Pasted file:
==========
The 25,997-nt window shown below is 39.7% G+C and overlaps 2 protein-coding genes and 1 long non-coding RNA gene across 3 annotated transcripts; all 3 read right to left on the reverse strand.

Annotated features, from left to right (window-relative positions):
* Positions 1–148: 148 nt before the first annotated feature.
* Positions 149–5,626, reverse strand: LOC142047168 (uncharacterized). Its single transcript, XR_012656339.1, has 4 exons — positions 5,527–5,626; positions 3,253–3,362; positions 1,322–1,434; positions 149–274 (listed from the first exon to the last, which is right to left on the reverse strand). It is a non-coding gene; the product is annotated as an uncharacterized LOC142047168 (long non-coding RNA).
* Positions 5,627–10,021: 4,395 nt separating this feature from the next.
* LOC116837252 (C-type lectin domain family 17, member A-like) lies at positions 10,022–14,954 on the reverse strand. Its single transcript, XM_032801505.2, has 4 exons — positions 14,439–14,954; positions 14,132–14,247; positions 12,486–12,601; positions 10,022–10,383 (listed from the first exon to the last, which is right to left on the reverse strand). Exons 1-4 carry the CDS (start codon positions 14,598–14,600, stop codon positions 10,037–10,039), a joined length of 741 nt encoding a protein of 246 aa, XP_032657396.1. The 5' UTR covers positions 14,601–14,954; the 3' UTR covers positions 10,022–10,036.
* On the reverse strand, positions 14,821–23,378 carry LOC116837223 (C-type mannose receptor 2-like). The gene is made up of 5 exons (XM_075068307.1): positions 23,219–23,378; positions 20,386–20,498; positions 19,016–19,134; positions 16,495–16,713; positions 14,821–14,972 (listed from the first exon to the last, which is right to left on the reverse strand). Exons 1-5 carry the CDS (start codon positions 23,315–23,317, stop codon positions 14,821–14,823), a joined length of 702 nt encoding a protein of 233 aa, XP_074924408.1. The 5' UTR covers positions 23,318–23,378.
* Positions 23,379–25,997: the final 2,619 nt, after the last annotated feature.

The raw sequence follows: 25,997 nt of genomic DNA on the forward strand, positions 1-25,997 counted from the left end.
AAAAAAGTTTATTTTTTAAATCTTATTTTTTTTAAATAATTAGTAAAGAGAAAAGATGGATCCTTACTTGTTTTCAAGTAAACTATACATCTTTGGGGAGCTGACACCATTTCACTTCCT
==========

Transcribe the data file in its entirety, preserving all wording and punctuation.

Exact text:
The 25,997-nt window shown below is 39.7% G+C and overlaps 2 protein-coding genes and 1 long non-coding RNA gene across 3 annotated transcripts; all 3 read right to left on the reverse strand.

Annotated features, from left to right (window-relative positions):
* Positions 1–148: 148 nt before the first annotated feature.
* Positions 149–5,626, reverse strand: LOC142047168 (uncharacterized). Its single transcript, XR_012656339.1, has 4 exons — positions 5,527–5,626; positions 3,253–3,362; positions 1,322–1,434; positions 149–274 (listed from the first exon to the last, which is right to left on the reverse strand). It is a non-coding gene; the product is annotated as an uncharacterized LOC142047168 (long non-coding RNA).
* Positions 5,627–10,021: 4,395 nt separating this feature from the next.
* LOC116837252 (C-type lectin domain family 17, member A-like) lies at positions 10,022–14,954 on the reverse strand. Its single transcript, XM_032801505.2, has 4 exons — positions 14,439–14,954; positions 14,132–14,247; positions 12,486–12,601; positions 10,022–10,383 (listed from the first exon to the last, which is right to left on the reverse strand). Exons 1-4 carry the CDS (start codon positions 14,598–14,600, stop codon positions 10,037–10,039), a joined length of 741 nt encoding a protein of 246 aa, XP_032657396.1. The 5' UTR covers positions 14,601–14,954; the 3' UTR covers positions 10,022–10,036.
* On the reverse strand, positions 14,821–23,378 carry LOC116837223 (C-type mannose receptor 2-like). The gene is made up of 5 exons (XM_075068307.1): positions 23,219–23,378; positions 20,386–20,498; positions 19,016–19,134; positions 16,495–16,713; positions 14,821–14,972 (listed from the first exon to the last, which is right to left on the reverse strand). Exons 1-5 carry the CDS (start codon positions 23,315–23,317, stop codon positions 14,821–14,823), a joined length of 702 nt encoding a protein of 233 aa, XP_074924408.1. The 5' UTR covers positions 23,318–23,378.
* Positions 23,379–25,997: the final 2,619 nt, after the last annotated feature.

The raw sequence follows: 25,997 nt of genomic DNA on the forward strand, positions 1-25,997 counted from the left end.
AAAAAAGTTTATTTTTTAAATCTTATTTTTTTTAAATAATTAGTAAAGAGAAAAGATGGATCCTTACTTGTTTTCAAGTAAACTATACATCTTTGGGGAGCTGACACCATTTCACTTCCT